You owe it to yourself to read Rick Perlstein’s excellent piece about the conservative movement’s reaction to Martin Luther King, Jr., if only because Monday is the national celebration of King’s birth. The fact of the matter is that conservatives in the 1960s despised King. Not just fringe Southern racists, like Strom Thurmond, but nationally known conservatives, like Bill Buckley and Ronald Reagan. They thought him a subversive, anti-law&order socialist (read: uppity negro) who needed to know his place. It’s a shame that Reagan’s legacy doesn’t include the fact that he was a deeply, deeply racist man, both in this realm and in his steadfast support for the Apartheid government of South Africa (and his slandering of Nelson Mandela and the ANC as terrorists to boot).
But it’s more of a shame that King’s legacy all but ignores how truly revolutionary his message was, even by today’s standards. King is seen by far too many as someone who just wanted legal equality and who, having received it, would back off and do nothing. But that wasn’t MLK. King was one of the first national figures to stand up and oppose the war in Vietnam. He supported a guaranteed minimum income and took a serious stand against poverty. He self-identified as a democratic socialist. He was constantly persecuted by the FBI, and kept an openly gay ex-Communist socialist (the inimitable Bayard Rustin) as his closest adviser. Any conservative who claims that they support King is either ignorant or lying; same with any “sensible centrist” like Joe Klein or David Broder. King was a figure of the left, and the center and right’s attempts to claim him as their own are extremely unseemly.
Who made it? Apple, you say? No kidding.
Between his extensive flip-flopping on social issues, his huge unpopularity in his home state, his religion, and his immigration position, former Gov. Mitt Romney (R-MA) has a lot going against him in a presidential campaign. But it seems that he has no problems raising money or getting endorsements. He raised $6.5 million in a single day, and has won the endorsements of Sen. Jim DeMint (R-SC), a major player in a key early primary state, and of former Governor William Weld (R-MA), showing that he can win support among moderates as well as conservatives. I still think the odds are against him, and that DeMint, Weld, and his campaign contributors will all have worked for naught, but he’s doing better than I expected.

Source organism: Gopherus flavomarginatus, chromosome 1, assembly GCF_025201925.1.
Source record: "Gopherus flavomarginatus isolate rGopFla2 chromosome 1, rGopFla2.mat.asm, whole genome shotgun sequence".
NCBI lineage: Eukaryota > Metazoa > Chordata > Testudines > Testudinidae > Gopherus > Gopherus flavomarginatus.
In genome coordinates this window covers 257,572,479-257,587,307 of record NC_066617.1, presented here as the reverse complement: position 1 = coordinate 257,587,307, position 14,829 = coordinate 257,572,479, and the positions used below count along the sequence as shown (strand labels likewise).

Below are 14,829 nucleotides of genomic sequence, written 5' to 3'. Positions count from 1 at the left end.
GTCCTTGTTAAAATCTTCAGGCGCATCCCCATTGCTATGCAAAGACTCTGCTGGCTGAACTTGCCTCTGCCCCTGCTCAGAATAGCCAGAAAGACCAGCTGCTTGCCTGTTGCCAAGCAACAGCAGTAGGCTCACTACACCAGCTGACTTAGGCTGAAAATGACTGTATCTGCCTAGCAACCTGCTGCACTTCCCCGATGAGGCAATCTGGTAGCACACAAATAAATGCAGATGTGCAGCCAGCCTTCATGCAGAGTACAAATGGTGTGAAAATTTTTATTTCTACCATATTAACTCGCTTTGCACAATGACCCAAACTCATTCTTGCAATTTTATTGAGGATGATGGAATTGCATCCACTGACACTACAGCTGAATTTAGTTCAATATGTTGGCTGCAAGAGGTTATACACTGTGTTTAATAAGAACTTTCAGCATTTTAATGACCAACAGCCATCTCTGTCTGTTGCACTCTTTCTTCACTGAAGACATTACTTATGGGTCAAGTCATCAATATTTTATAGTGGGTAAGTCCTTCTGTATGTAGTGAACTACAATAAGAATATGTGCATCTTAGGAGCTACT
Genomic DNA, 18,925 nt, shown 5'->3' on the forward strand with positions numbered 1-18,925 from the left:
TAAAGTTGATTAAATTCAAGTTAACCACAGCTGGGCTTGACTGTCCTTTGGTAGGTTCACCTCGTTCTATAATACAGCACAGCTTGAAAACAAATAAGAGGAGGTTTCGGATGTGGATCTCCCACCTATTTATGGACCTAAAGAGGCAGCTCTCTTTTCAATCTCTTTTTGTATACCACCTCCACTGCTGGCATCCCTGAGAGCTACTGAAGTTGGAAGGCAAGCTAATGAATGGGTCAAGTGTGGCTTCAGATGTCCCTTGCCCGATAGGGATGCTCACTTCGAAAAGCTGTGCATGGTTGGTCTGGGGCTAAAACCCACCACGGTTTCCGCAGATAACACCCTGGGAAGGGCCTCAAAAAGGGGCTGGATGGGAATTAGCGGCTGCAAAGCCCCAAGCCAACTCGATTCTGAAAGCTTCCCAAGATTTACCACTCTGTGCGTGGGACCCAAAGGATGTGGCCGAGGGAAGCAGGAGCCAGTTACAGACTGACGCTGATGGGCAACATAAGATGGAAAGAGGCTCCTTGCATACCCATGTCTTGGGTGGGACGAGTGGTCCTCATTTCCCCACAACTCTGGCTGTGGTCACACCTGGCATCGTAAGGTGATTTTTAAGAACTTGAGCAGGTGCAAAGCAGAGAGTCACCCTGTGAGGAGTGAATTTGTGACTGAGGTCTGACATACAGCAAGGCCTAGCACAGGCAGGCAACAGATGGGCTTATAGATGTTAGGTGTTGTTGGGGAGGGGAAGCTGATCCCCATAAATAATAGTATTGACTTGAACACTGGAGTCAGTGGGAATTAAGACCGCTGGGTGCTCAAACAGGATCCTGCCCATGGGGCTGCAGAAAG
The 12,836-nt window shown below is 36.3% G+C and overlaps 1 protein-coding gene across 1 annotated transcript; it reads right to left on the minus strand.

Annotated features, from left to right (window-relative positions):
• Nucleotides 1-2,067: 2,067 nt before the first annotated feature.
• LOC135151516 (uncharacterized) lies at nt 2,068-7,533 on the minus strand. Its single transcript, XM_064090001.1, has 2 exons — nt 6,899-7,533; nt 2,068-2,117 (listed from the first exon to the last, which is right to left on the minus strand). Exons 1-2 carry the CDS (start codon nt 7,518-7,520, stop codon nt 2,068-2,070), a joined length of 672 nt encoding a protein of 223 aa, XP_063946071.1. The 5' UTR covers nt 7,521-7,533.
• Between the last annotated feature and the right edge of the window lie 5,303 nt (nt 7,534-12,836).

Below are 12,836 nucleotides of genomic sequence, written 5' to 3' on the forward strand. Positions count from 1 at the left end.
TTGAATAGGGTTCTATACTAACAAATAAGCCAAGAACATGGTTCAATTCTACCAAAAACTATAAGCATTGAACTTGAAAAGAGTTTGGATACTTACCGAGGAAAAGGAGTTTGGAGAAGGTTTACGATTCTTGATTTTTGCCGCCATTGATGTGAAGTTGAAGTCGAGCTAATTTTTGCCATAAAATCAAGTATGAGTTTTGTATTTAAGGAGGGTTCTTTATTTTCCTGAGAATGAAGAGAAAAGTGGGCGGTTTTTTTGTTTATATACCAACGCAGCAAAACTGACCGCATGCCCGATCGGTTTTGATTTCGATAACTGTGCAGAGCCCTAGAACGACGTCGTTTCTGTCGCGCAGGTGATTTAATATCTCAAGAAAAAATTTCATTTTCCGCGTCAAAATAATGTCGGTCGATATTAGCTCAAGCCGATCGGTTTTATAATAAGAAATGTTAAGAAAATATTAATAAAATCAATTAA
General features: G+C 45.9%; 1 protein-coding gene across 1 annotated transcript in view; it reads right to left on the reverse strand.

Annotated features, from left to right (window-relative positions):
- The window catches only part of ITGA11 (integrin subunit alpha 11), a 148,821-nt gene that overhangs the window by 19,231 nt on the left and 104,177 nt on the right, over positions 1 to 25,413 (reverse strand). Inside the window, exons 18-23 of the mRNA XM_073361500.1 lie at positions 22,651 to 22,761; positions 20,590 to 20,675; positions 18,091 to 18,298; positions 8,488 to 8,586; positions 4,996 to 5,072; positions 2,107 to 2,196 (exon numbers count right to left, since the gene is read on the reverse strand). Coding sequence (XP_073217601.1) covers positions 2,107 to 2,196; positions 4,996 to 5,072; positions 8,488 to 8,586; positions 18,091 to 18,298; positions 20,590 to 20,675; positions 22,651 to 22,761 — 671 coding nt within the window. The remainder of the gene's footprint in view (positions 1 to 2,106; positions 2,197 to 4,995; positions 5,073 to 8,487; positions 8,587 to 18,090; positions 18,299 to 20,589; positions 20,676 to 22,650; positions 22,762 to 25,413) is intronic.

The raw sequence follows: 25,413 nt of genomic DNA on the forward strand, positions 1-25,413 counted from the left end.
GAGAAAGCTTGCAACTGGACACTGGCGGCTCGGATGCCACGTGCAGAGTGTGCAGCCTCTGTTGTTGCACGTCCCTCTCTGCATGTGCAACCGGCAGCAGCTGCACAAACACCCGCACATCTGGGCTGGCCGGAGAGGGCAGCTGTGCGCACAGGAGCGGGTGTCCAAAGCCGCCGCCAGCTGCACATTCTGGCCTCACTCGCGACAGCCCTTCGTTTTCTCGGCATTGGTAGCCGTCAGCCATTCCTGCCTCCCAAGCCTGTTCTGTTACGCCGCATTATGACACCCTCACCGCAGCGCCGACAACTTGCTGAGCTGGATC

I still love Obama, but this is a curious quote:
“I would not be here had it not been for 1984, had it not been for 1988.”
— Sen. Barack Obama (D-IL), quote by the New York Daily News, saying he owed “a great debt” to the Rev. Jesse Jackson and his previous runs for president.
No, he really doesn’t. Obama is a solid liberal, but Jackson was practically a socialist. Obama has twelve years of experience in elected office; Jackson had none. Obama isn’t a slave descendent; Jackson is. And, of course, Obama isn’t a raving anti-semite; Jackson is. If there’s anyone who owes a debt to Jackson, it’s this clown, who’s looking like he’ll be running in 2008 as well, with the approximate seriousness with which Jackson ran in 1984 and 1988.
I don’t generally like The Weekly Standard, but this was my basic response to the latest cover story in Foreign Policy.
Well, obviously, this is a spectacularly dumb idea, but it might have one very positive consequence:
Israel has drawn up secret plans to destroy Iran’s uranium enrichment facilities with tactical nuclear weapons.
Two Israeli air force squadrons are training to blow up an Iranian facility using low-yield nuclear “bunker-busters”, according to several Israeli military sources.